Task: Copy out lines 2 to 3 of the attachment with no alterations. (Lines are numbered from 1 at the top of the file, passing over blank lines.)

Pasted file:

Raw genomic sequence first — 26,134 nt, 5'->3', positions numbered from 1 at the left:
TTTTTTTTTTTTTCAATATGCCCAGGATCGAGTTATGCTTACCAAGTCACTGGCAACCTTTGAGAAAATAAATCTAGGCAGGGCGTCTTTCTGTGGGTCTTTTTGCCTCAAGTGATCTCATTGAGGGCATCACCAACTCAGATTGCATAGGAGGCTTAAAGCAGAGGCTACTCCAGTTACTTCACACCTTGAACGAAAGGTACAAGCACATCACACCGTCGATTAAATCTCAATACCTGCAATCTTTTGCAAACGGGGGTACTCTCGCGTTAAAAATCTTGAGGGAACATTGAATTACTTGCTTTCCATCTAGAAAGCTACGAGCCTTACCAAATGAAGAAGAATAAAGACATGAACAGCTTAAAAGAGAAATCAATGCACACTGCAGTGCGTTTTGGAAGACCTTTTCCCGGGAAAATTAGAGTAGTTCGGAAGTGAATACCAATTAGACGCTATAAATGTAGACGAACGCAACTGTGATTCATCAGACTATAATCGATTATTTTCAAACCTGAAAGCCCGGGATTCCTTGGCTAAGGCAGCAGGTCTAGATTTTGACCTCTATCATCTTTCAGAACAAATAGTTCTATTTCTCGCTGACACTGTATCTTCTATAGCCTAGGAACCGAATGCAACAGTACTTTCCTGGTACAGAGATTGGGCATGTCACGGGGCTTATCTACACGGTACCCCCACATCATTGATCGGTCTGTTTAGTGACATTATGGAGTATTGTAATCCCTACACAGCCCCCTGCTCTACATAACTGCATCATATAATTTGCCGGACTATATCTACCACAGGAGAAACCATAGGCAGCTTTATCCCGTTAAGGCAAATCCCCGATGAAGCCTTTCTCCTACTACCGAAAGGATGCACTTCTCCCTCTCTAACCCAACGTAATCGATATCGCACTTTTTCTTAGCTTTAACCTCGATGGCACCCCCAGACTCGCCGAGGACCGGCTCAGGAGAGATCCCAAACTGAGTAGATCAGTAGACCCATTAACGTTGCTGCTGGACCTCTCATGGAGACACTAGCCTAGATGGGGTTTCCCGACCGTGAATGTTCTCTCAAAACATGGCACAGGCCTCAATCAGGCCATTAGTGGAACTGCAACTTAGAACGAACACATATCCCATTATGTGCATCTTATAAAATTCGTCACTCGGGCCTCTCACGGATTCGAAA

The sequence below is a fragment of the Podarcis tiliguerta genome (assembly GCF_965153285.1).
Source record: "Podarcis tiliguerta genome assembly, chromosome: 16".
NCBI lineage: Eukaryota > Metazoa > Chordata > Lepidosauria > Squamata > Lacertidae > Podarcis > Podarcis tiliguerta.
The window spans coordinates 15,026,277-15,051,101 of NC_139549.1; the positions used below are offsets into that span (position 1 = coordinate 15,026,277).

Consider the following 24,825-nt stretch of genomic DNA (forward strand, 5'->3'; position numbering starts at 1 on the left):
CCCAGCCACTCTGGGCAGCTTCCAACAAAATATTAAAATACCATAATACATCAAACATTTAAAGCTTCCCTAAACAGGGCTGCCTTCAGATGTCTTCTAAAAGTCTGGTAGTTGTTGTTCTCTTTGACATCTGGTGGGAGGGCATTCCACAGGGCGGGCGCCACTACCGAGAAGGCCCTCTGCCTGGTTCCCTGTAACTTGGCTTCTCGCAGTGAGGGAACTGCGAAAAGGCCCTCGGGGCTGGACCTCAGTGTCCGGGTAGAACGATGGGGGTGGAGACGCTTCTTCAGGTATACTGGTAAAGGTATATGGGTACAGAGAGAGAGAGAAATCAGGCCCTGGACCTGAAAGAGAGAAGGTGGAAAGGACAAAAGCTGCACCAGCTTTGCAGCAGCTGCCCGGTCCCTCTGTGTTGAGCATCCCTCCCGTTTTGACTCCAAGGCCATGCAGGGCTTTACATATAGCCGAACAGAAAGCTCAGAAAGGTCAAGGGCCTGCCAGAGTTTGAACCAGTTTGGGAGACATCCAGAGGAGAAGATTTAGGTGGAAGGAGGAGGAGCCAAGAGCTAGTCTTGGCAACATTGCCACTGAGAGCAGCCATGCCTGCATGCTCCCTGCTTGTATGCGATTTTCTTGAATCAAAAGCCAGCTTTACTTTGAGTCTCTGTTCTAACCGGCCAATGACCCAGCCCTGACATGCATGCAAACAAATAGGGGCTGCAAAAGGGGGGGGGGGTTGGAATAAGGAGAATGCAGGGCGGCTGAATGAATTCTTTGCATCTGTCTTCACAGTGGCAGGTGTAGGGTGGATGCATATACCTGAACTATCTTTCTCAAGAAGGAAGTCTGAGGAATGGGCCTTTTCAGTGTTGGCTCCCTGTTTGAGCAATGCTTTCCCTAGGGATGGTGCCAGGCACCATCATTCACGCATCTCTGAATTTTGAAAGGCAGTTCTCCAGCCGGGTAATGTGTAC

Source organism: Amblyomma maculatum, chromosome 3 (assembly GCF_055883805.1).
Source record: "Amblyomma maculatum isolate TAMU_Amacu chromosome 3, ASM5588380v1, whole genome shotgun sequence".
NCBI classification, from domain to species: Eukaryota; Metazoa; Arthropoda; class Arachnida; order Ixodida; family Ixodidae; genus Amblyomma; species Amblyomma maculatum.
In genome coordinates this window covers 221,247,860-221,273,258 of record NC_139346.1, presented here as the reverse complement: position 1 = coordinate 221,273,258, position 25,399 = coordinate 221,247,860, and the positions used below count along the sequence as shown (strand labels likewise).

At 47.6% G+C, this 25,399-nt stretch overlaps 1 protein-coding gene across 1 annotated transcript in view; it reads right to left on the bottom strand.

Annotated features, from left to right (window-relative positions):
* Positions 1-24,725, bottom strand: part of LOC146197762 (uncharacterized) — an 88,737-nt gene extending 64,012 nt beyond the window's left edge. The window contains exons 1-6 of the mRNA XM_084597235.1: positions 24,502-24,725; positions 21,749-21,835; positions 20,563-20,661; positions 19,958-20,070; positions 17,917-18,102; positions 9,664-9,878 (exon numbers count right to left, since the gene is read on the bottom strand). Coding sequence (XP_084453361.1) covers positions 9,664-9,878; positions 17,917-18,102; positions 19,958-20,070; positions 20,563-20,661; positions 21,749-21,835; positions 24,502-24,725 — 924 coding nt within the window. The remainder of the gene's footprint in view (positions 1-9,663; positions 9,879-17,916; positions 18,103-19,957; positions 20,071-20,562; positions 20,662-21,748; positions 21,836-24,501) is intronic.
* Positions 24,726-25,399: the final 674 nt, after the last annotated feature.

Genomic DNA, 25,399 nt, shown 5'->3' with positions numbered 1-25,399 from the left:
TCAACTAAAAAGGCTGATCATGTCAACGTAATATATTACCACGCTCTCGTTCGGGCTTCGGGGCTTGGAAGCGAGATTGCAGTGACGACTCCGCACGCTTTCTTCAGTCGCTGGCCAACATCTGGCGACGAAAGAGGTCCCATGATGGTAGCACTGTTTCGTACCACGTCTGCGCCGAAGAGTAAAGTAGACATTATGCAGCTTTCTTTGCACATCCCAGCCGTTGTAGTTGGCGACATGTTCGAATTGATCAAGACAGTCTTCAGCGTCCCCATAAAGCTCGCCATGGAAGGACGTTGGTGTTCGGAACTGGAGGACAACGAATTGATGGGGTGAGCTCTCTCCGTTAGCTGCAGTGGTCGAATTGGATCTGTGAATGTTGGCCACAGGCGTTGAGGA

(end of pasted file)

TTTTTTTTTTTTTCAATATGCCCAGGATCGAGTTATGCTTACCAAGTCACTGGCAACCTTTGAGAAAATAAATCTAGGCAGGGCGTCTTTCTGTGGGTCTTTTTGCCTCAAGTGATCTCATTGAGGGCATCACCAACTCAGATTGCATAGGAGGCTTAAAGCAGAGGCTACTCCAGTTACTTCACACCTTGAACGAAAGGTACAAGCACATCACACCGTCGATTAAATCTCAATACCTGCAATCTTTTGCAAACGGGGGTACTCTCGCGTTAAAAATCTTGAGGGAACATTGAATTACTTGCTTTCCATCTAGAAAGCTACGAGCCTTACCAAATGAAGAAGAATAAAGACATGAACAGCTTAAAAGAGAAATCAATGCACACTGCAGTGCGTTTTGGAAGACCTTTTCCCGGGAAAATTAGAGTAGTTCGGAAGTGAATACCAATTAGACGCTATAAATGTAGACGAACGCAACTGTGATTCATCAGACTATAATCGATTATTTTCAAACCTGAAAGCCCGGGATTCCTTGGCTAAGGCAGCAGGTCTAGATTTTGACCTCTATCATCTTTCAGAACAAATAGTTCTATTTCTCGCTGACACTGTATCTTCTATAGCCTAGGAACCGAATGCAACAGTACTTTCCTGGTACAGAGATTGGGCATGTCACGGGGCTTATCTACACGGTACCCCCACATCATTGATCGGTCTGTTTAGTGACATTATGGAGTATTGTAATCCCTACACAGCCCCCTGCTCTACATAACTGCATCATATAATTTGCCGGACTATATCTACCACAGGAGAAACCATAGGCAGCTTTATCCCGTTAAGGCAAATCCCCGATGAAGCCTTTCTCCTACTACCGAAAGGATGCACTTCTCCCTCTCTAACCCAACGTAATCGATATCGCACTTTTTCTTAGCTTTAACCTCGATGGCACCCCCAGACTCGCCGAGGACCGGCTCAGGAGAGATCCCAAACTGAGTAGATCAGTAGACCCATTAACGTTGCTGCTGGACCTCTCATGGAGACACTAGCCTAGATGGGGTTTCCCGACCGTGAATGTTCTCTCAAAACATGGCACAGGCCTCAATCAGGCCATTAGTGGAACTGCAACTTAGAACGAACACATATCCCATTATGTGCATCTTATAAAATTCGTCACTCGGGCCTCTCACGGATTCGAAA

The sequence below is a fragment of the Podarcis tiliguerta genome (assembly GCF_965153285.1).